By Bill Wine

Nicolas Cage has been so prolific and so undiscriminating in his choice of projects in recent years (after an impressive early career highlighted by his best actor Oscar for 1995’s Leaving Las Vegas) that we approach each new Cage opening with expectations pretty much stuck at low tide.

So it’s both surprising and gratifying to report that his latest starring vehicle is not only bearable but respectable and watchable.

(2½ stars out of 4)

As a variation on the Death Wish formula, Seeking Justice seeks to get under your skin and it does so, efficiently and effectively.

Originally titled The Hungry Rabbit Jumps (for reasons that become clear as the narrative unfolds), it’s a plot-driven urban crime thriller about Will Gerard, a post-Katrina New Orleans high school English teacher played by Cage, whose wife Laura, a concert cellist played by January Jones, is brutally assaulted and raped.

While waiting at the hospital for news of her condition, he’s approached by Simon, played by Guy Pearce, who tells Will that he’ll get minimal if any help from the Big Easy’s police force or legal system, and claims to know who the assailant was and to represent an underground vigilante organization, a justice-seeking citizens group that “deals with people” and that offers violent retribution.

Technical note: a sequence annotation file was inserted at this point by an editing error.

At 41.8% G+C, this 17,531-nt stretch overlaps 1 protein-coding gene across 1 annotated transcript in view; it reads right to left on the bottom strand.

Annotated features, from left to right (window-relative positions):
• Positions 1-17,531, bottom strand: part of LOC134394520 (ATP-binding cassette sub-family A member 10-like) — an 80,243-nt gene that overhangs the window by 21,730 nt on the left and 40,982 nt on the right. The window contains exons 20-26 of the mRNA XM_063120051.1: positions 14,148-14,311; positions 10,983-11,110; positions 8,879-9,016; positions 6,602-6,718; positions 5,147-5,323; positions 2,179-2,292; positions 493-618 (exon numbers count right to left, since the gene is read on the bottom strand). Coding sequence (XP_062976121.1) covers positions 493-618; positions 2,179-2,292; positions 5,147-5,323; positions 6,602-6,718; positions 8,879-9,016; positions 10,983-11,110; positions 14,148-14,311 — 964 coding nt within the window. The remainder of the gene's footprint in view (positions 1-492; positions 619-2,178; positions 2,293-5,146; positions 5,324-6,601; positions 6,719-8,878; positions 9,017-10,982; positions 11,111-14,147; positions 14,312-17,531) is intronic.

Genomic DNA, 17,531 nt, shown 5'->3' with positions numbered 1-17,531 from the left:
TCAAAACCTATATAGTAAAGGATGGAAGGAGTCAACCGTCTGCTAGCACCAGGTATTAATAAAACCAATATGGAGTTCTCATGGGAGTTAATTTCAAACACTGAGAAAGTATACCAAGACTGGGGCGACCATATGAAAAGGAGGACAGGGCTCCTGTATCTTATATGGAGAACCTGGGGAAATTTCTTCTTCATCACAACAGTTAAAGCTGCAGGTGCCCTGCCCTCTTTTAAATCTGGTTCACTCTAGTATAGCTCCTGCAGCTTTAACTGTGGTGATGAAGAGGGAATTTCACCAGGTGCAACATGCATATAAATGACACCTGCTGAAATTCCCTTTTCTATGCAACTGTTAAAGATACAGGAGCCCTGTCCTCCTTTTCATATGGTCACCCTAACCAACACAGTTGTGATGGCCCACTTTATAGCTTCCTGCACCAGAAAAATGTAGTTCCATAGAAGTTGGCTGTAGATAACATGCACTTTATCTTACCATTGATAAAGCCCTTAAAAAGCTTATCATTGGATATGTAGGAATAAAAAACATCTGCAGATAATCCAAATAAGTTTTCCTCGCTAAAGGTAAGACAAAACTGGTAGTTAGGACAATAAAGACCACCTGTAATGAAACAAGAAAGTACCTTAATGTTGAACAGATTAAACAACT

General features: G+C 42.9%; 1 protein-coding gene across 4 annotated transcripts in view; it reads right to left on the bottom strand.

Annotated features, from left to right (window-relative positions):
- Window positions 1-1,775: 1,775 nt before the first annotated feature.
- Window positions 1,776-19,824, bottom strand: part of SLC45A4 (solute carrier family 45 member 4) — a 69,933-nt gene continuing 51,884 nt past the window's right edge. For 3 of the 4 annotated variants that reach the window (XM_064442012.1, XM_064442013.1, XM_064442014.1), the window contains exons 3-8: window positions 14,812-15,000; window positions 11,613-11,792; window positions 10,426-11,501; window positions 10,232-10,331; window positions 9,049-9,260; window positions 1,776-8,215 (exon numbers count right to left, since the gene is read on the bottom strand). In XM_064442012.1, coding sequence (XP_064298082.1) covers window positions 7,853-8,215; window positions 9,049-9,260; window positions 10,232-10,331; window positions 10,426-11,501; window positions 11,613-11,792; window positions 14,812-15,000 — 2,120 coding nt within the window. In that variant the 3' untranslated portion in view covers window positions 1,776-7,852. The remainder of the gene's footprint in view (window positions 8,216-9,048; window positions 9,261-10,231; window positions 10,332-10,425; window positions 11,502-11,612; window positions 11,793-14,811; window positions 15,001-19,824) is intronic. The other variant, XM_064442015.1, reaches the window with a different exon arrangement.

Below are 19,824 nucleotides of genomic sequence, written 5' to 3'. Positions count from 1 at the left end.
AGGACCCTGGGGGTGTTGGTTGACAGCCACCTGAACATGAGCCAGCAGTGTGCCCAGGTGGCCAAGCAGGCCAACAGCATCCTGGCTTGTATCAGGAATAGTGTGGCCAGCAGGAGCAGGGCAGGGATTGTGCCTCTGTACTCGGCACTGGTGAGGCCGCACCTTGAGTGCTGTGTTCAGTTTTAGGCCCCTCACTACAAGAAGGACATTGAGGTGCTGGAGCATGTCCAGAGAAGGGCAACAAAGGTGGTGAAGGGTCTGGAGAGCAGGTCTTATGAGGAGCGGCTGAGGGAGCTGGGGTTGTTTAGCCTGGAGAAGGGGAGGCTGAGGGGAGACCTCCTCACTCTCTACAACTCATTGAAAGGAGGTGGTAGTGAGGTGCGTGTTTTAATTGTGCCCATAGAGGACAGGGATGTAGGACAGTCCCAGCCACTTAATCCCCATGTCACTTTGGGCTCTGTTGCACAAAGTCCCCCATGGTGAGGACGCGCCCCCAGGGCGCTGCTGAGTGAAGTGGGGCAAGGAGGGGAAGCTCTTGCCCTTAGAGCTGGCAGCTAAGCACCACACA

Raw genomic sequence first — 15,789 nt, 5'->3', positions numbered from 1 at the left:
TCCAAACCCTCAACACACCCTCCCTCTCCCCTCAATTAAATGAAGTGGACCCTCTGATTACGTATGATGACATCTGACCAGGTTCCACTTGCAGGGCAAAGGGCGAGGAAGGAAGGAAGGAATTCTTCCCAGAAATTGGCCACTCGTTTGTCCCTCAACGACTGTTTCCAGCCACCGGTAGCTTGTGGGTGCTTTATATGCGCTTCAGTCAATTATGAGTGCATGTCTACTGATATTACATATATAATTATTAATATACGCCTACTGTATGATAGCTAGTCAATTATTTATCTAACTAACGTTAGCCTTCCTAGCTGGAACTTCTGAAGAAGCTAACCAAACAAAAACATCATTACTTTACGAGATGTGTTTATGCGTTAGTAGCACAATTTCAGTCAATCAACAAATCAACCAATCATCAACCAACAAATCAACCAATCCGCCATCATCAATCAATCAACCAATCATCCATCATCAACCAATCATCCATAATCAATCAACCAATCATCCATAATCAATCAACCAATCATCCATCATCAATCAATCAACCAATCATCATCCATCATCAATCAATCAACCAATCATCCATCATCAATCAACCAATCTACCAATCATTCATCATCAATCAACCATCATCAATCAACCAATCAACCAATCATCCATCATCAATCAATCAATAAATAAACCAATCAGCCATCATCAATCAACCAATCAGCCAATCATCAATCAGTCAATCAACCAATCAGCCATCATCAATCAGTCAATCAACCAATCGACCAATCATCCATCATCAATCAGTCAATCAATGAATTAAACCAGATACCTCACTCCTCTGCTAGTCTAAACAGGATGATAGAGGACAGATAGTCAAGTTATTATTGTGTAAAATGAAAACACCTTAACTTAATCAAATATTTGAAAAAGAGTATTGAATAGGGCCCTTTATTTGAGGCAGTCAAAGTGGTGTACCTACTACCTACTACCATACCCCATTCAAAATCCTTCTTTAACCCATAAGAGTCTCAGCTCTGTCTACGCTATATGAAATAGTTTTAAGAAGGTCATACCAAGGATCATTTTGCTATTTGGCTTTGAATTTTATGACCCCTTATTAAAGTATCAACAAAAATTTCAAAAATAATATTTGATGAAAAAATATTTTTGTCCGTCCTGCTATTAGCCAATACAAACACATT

Simon offers Will a deal: he’ll arrange to have a complete stranger exact revenge on Laura’s rapist. In exchange, Will will be called on to do a return favor at some point in the future.

Initially reluctant, distraught Will gives in to his feelings of rage and agrees, but does not tell his wife.

Sure enough, as life gets back to normal, Laura’s attacker ends up meeting with an unfortunate “accident” and dies, allowing Will to relax with the knowledge that justice has been served.

And, sure enough, Will is eventually called upon to murder a suspected criminal as payback — and is not free to refuse the assignment, as a conspiracy slowly unfolds.

Collaborating with producer Tobey Maguire, New Zealander Roger Donaldson — veteran director of The Bank Job, The Recruit, Thirteen Days, and The World’s Fastest Indian — works from Robert Tannen’s intriguing if ultimately undeveloped script about vigilante justice which somewhat hypocritically disapproves of vigilantism while exploiting its excesses, and is only superficially interested in the moral quandary that stays buried under the narrative.

But a decent amount of suspense is generated, at least until the late going, when the film devolves into a generic chase flick and what has heretofore been a fairly convincing series of events suddenly steps over the preposterousness line.

A shame, that, because the thought-provoking premise deserves a more thoughtful third act and resolution.

As for Cage, who in recent years has turned himself into Mr. Quantity-instead-of-Quality but continues to seek justice from onlookers, he actually and uncharacteristically dials down the intensity level (that is, the signature shouting and manic energy) and does what for him is probably best described as “underplaying.”

So we’ll seek just 2½ stars out of 4 for an absorbing revenge thriller that has something a little different up its sleeve. This time, Cage is on the cagy side. Ditto for Seeking Justice.

More Bill Wine Movie Reviews

CBS Philly Entertainment News


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